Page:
It is unfortunate that Organization of American States (OAS) Secretary-General Luis Almagro is resorting to name-calling and ad hominem attacks instead of working with researchers, statisticians, and other scholars to determine what happened in Bolivia’s October 2019 general elections and to correct the OAS’ previous statements and publications that created, and promoted, a false narrative that the election results were fraudulent.
In a 3,200-word press release, Secretary-General Almagro makes a number of absurd allegations about CEPR, The New York Times (attacking their reporting as far back as 1931), and various scholars at universities whose research and analysis has shown that many of the OAS’ claims about the Bolivian elections are not based on evidence.
“It has now become clear that the narrative promoted by the OAS since the day after the election (October 20) — that it was fraudulent — was a false narrative, and without evidence,” said economist Mark Weisbrot, Co-Director of the Center for Economic and Policy Research. “For Almagro to lash out so uncontrollably at all the researchers and media outlets, including The New York Times, who have reported this reality, does not help his cause.”
Mr. Almagro’s attacks follow a New York Times article on June 7 reporting that the OAS’ claims of fraud in the October 2019 general elections “relied on incorrect data and inappropriate statistical techniques.” They also follow CEPR’s publication, in Spanish, of an 89-page report examining the OAS’s Final Report on its audit of Bolivia’s 2019 elections. This CEPR report was covered in numerous Latin American media outlets, including a write-up in the prominent Bolivian newspaper La Razón, and has been shared and discussed extensively on social media over the past several days. This report shows that the last arguments the OAS is clinging to, in order to defend its initial false claims that the elections were fraudulent, are not supported by the evidence.
The OAS’ Final Report identifies many real problems with the management of the elections that should be addressed. However, despite claims to the contrary, it does not provide any evidence that those irregularities altered the outcome of the election, or were part of an actual attempt to do so.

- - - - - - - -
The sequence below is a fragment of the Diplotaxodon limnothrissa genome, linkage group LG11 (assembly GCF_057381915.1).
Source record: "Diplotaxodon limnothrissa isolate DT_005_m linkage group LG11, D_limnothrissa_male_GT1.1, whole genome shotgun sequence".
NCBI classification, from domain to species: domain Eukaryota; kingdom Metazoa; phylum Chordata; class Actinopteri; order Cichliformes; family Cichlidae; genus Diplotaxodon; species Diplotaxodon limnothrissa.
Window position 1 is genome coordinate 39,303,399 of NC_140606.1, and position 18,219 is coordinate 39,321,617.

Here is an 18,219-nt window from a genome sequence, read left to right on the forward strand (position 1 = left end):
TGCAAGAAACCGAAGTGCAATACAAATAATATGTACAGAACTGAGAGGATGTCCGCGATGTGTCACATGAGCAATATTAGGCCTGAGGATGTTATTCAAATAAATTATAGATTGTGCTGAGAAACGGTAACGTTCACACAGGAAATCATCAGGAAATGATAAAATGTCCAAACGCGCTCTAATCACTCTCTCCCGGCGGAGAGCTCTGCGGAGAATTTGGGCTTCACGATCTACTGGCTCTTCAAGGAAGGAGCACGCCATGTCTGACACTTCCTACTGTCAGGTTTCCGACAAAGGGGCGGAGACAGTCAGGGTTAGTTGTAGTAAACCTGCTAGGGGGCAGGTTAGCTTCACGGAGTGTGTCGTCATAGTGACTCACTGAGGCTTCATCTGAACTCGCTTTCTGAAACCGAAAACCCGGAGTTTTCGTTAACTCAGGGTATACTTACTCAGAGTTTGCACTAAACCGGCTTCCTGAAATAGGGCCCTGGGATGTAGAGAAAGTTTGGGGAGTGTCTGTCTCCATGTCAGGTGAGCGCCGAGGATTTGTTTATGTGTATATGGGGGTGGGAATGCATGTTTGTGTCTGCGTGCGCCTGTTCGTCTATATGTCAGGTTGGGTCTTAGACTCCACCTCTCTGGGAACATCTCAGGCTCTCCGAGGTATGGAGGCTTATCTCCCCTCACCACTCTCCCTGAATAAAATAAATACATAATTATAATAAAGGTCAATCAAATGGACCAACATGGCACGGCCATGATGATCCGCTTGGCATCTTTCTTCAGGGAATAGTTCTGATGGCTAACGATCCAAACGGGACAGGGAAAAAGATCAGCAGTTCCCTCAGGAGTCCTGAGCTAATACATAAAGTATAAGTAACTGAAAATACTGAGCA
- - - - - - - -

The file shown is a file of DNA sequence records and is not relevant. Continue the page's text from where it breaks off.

For example, OAS Director of Electoral Cooperation and Observation Gerardo de Icaza is quoted in the New York Times article referring to “hidden I.T. structures” as evidence that the elections were tainted by fraud. CEPR’s report notes that Ethical Hacking, the audit company whose analysis the OAS Final Report features prominently, investigated the “unauthorized” server which was the subject of an alert and determined that no data had been altered or manipulated. The alert occurred just before the suspension of the preliminary vote count. These basic facts are not mentioned in the OAS Final Report.
De Icaza also refers to “falsified statements of polls.” The OAS press release states “there were tally sheets that were (1) pre-filled, (2) forged, (3) adulterated, and (4) modified,” and “226 tally sheets were to have [sic] serious irregularities.” CEPR’s report examined these claims also, and noted:
the [OAS’] Final Report does not find that the same person filled out all 226 tally sheets. No single individual is alleged to have partially filled out more than seven tally sheets. Nor does the fact that an individual filled out more than one tally sheet indicate that any election rules were violated. According to Article 49 of the Rules of the Election and the official guides issued by the TSE, it is only the signatures that are required from the electoral workers and party delegates.